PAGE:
Thom Ollig writes a detailed tactical analysis about the FA Cup match that ended Middlesbrough 0-2 Manchester City.
For many people, this game was a flashback to the clash between the clubs two years ago, a game where Middlesbrough as a Championship team sent City out of the FA cup, through everything but a defensive game plan. Now, two years later, the two teams are facing each other again in the cup, but under completely different circumstances. Middlesbrough is now a Premier League side with well-known players as Victor Valdes and Alvaro Negredo representing them, while City on the other hand, has completed a significant manager swap to say the least, in their transfer of Pep Guardiola.
Taking the last results between the two teams into account, as the fact that Boro have knocked out City in four of their last five meetings of the FA cup, a tight game between the two teams was expected. Things didn’t look too great for Boro coming up to this game though, as the only wins this year being their progression in the FA cup.
Middlesbrough (4-5-1): 12. Guzan – 17. Barragan 5. Bernardo 6. Gibson 2. Fabio – 37. Traore 14. De Roon 8. Clayton 7. Leadbitter 18. Stuani – 29. Gestede
Manchester City (4-3-3): 1. Bravo – 5. Zabaleta 24. Stones 30. Otamendi 22. Clichy – 42. Touré 17. De Bruyne 21. Silva – 7. Sterling 10. Agüero 19. Sané
Middlesbrough: Gestede → Negredo (26), Bernardo → Fry (50), Leadbitter → Ramirez (66)
Manchester City: Sané → Nolito (70), Touré → Fernando (86), Agüero → Iheanacho (90)
The tactical structure of Middlesbrough
Middlesbrough started as mentioned in a 4-5-1 in a very simple game plan. To lay down in a positional defending, letting their balance player Clayton adapt their pressure and overloads on the map, and attack direct by hitting on the counter, using their excellent target player Gestede.
Clayton though, wasn’t the player leading Boro in their defending, in fact lots of responsibility was put on De Roon. Every situation in City’s build up phase was led by his situational moves, which the team were forced to adapt to. For example, when Middlesbrough wanted to put pressure on the centre backs of Manchester City, De Roon tended to support Gestede, and thereby forced Clayton to push up in line with Leadbitter, in a 4-4-2 shape.
This way they could easily adapt to City’s overloads and put pressure on them in their build up phase.
When it comes to Middlesbrough’s attacking, as mentioned they wanted to harness Gestede and his target capabilities as much as possible, to attack direct against Manchester City. The plan was to search for Gestede, and then in second waves by primarily the wingers and De Roon, support him and hit City when they were disorganized defensively. Otherwise, in attacks with longer possession, Middlesbrough often searched attacks through the left flank, due to the differences between both the wingbacks and the wingers. While Traore is a fast, technically equipped wonderkid, Stuani is more of the intelligent target player who creates space for his team by occupying defenders in a smart way, and often like a typical goalscorer, tends to show up in the right place at the right time. Due to this difference, Karanka placed a more attacking wingback on the left flank in Fabio, which made it possible for Stuani to surge centrally into the pitch, and even into the box to make use of his heading abilities.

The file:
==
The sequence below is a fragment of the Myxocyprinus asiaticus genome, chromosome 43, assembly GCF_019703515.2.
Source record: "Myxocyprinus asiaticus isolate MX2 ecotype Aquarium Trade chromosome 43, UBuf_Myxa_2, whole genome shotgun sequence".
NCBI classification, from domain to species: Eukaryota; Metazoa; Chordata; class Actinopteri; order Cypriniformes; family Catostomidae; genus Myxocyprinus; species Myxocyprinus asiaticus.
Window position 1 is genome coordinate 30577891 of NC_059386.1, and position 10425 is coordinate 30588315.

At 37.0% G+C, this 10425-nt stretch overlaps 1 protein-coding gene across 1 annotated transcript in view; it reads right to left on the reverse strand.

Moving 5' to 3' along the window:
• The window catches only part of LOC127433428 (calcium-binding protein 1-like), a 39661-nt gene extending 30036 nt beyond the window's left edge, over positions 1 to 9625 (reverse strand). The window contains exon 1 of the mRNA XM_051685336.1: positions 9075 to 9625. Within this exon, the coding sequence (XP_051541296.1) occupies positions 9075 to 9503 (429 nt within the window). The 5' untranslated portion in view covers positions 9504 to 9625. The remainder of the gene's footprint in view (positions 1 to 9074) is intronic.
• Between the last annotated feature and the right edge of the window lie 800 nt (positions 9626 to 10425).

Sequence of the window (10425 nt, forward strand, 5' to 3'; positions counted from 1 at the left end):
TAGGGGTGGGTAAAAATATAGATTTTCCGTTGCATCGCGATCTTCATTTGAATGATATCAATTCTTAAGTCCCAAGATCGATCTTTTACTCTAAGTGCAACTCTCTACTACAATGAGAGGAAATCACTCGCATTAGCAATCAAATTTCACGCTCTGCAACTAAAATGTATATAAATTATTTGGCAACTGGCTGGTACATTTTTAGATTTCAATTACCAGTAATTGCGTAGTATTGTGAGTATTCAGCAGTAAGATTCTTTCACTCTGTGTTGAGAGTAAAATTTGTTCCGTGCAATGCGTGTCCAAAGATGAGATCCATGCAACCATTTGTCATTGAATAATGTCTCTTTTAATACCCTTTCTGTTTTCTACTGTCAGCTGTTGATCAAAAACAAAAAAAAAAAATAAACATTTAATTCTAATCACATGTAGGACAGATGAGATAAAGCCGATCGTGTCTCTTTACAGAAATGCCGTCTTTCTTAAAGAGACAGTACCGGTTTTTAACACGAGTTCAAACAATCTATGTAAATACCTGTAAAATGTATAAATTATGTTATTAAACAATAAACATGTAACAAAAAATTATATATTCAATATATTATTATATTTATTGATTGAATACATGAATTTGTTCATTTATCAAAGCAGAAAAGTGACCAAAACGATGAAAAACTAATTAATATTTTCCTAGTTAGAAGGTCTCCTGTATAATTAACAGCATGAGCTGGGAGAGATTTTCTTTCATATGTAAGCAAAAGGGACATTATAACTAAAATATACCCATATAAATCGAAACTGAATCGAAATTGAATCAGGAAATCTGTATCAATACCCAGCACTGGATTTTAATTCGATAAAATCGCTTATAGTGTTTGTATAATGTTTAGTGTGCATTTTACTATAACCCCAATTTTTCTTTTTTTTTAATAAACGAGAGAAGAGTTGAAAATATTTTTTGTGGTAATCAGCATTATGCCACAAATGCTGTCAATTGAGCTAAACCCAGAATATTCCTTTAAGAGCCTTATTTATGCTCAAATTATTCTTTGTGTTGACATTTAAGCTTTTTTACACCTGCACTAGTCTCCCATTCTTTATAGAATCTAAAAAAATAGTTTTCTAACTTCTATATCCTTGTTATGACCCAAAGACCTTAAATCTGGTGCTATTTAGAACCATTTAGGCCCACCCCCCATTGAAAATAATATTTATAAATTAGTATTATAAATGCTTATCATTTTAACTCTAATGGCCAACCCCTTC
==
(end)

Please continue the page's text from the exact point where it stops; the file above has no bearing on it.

To make it possible for Fabio to make this overlaps though, Boro needed defensive compensation, and Karanka solved it perfectly by giving Barragan a more defensive role, which when Middlesbrough had possession, created a three man back line. This worked thanks to Traore and his unique skills, as he was able to keep both Sané and Clichy busy by himself, since Clichy needed support throughout the whole game.
This way Middlesbrough thought they were able to put pressure against City, without feeling especially vulnerable at the back.
To summarize their gameplan, Middlesbrough really worked at neutralizing Manchester City by playing a flexible formation, that was able to adapt to whatever Pep put on the field, and then harness every individual of his team, in creating a threat to City’s goal. But then, what was it that made City win this game, in the dominant way the Manchester club actually did?
The flexible formation of City defensively
Guardiola is known of putting out a very attacking-looking team, and this game was no exception. Guardiola formed just as Middlesbrough a 4-5-1 as their starting shape while defending, with Touré as the balance player with De Bruyne and Silva in front of him.